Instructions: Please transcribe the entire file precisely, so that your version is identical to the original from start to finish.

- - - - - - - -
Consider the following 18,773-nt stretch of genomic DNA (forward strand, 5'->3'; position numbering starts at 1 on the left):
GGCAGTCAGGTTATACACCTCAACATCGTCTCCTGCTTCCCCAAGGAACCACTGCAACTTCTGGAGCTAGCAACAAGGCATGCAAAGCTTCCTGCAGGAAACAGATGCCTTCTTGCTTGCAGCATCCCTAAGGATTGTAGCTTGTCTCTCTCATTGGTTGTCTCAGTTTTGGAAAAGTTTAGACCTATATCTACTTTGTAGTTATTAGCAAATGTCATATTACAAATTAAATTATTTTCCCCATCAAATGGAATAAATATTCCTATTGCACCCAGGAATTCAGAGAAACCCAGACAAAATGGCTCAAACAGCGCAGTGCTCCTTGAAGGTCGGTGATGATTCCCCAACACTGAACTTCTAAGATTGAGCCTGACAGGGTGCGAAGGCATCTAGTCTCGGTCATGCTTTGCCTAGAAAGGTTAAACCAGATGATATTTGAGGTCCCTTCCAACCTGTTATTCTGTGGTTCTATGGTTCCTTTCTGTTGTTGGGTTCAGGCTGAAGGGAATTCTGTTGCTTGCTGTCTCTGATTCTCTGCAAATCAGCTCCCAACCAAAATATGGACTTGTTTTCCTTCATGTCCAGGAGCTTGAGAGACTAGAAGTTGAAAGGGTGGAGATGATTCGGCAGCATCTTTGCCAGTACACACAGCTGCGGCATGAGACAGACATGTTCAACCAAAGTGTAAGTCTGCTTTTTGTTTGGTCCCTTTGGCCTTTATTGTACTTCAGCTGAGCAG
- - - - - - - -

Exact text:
Consider the following 18,773-nt stretch of genomic DNA (forward strand, 5'->3'; position numbering starts at 1 on the left):
GGCAGTCAGGTTATACACCTCAACATCGTCTCCTGCTTCCCCAAGGAACCACTGCAACTTCTGGAGCTAGCAACAAGGCATGCAAAGCTTCCTGCAGGAAACAGATGCCTTCTTGCTTGCAGCATCCCTAAGGATTGTAGCTTGTCTCTCTCATTGGTTGTCTCAGTTTTGGAAAAGTTTAGACCTATATCTACTTTGTAGTTATTAGCAAATGTCATATTACAAATTAAATTATTTTCCCCATCAAATGGAATAAATATTCCTATTGCACCCAGGAATTCAGAGAAACCCAGACAAAATGGCTCAAACAGCGCAGTGCTCCTTGAAGGTCGGTGATGATTCCCCAACACTGAACTTCTAAGATTGAGCCTGACAGGGTGCGAAGGCATCTAGTCTCGGTCATGCTTTGCCTAGAAAGGTTAAACCAGATGATATTTGAGGTCCCTTCCAACCTGTTATTCTGTGGTTCTATGGTTCCTTTCTGTTGTTGGGTTCAGGCTGAAGGGAATTCTGTTGCTTGCTGTCTCTGATTCTCTGCAAATCAGCTCCCAACCAAAATATGGACTTGTTTTCCTTCATGTCCAGGAGCTTGAGAGACTAGAAGTTGAAAGGGTGGAGATGATTCGGCAGCATCTTTGCCAGTACACACAGCTGCGGCATGAGACAGACATGTTCAACCAAAGTGTAAGTCTGCTTTTTGTTTGGTCCCTTTGGCCTTTATTGTACTTCAGCTGAGCAG